A year later what about the figure for 2016/17? The Council refuses to tell me.  It says that it would be “prejudicial to the council” to provide it.

That doesn’t sound like a great improvement, does it?

At least a year ago council officials had the professionalism to admit failure. Why the change? With the council elections in May some may suspect political pressure to suppress inconvenient truths being allowed into the public domain….

Council has only evicted six “neighbours from Hell” in the last 18 months

I have written before about the Council’s feeble approach to tackling anti social behaviour on our council estates. I’m afraid this problem persists.

At a meeting I attended last night figures were released which showed 691 incidents recorded in the last 18 months – but only six culprits evicted.

Now it is true that evictions are not always needed. Sometimes an initial warning litter is reasonable and does the trick. There is also the complication that sometimes those causing the difficulty are alcoholics, drug addicts or mentally ill and should be placed in supported housing and provided with specialist treatment. This could be paid for from the Council’s £22.3 million Public Health budget – which is presently largely wasted. Often those is need of such help will agree to move voluntarily – whether they are involved in anti social behaviour or not.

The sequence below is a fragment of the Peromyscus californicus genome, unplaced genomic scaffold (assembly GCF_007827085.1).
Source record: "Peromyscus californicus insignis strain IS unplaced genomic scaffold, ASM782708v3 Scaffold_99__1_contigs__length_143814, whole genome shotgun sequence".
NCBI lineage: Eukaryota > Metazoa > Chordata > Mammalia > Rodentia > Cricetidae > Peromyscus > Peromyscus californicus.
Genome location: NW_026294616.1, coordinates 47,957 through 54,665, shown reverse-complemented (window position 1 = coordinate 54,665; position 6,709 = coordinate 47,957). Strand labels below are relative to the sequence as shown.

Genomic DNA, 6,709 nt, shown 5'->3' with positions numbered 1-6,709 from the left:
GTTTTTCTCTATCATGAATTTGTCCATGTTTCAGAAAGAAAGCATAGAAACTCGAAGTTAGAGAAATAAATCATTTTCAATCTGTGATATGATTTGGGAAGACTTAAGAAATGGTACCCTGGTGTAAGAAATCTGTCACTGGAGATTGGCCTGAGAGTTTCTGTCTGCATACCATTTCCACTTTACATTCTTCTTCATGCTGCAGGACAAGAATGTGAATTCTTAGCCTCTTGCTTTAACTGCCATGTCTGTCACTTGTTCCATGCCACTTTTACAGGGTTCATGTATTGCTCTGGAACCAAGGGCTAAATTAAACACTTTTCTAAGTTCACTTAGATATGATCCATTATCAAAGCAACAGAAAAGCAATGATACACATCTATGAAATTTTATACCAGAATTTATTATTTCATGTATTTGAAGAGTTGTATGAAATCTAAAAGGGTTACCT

But the reality is that there are “neighbours from Hell” causing misery who should be evicted who have not been. It will be entirely normal when I canvass a block of council flats to be told of one resident causing misery for everyone else in the block. Hammersmith and Fulham owns 12,500 homes. Only a very small minority of tenants cause persistent serious problems. Perhaps fewer than one per cent – but it’s certainly more than 0.05 per cent. Yet they are not being removed. That needs to change. We delay too long before going to court.

Of course gathering evidence is crucial. For instance previously the Council would release CCTV images of those urinating in lifts so that they could be identified. We should do this again.

Also we should tackle the environment that fosters anti social behaviour. The arrangements for removing graffiti are too bureaucratic. The Council spends time and money on admin assessing who owns the property and then write letters to them asking them to remove it. Different teams cover different areas. But one effective way of discouraging graffiti – which is often obscene or threatening – is for it to be removed quickly. As I have requested previously the Council should provide free, rapid, comprehensive graffiti removal service to cover all property in the borough.

Ugly office block plan for Wellesley Avenue rejected

I was pleased that last night Hammersmith and Fulham Council’s Planning and Development Control Committee rejected a proposal for an ugly office block in Wellesley Avenue.

The overbearing development would also have been harmful to residents in Dorville Crescent and have had a negative impact on the character of the conservation area.

Planning officers had recommended rejection and my only criticism was that they should have been more emphatic in doing so.

For instance it said of 14 Wellesley Avenue that the “timber cladding on the front elevation is not in keeping with the character and appearance of the conservation area.”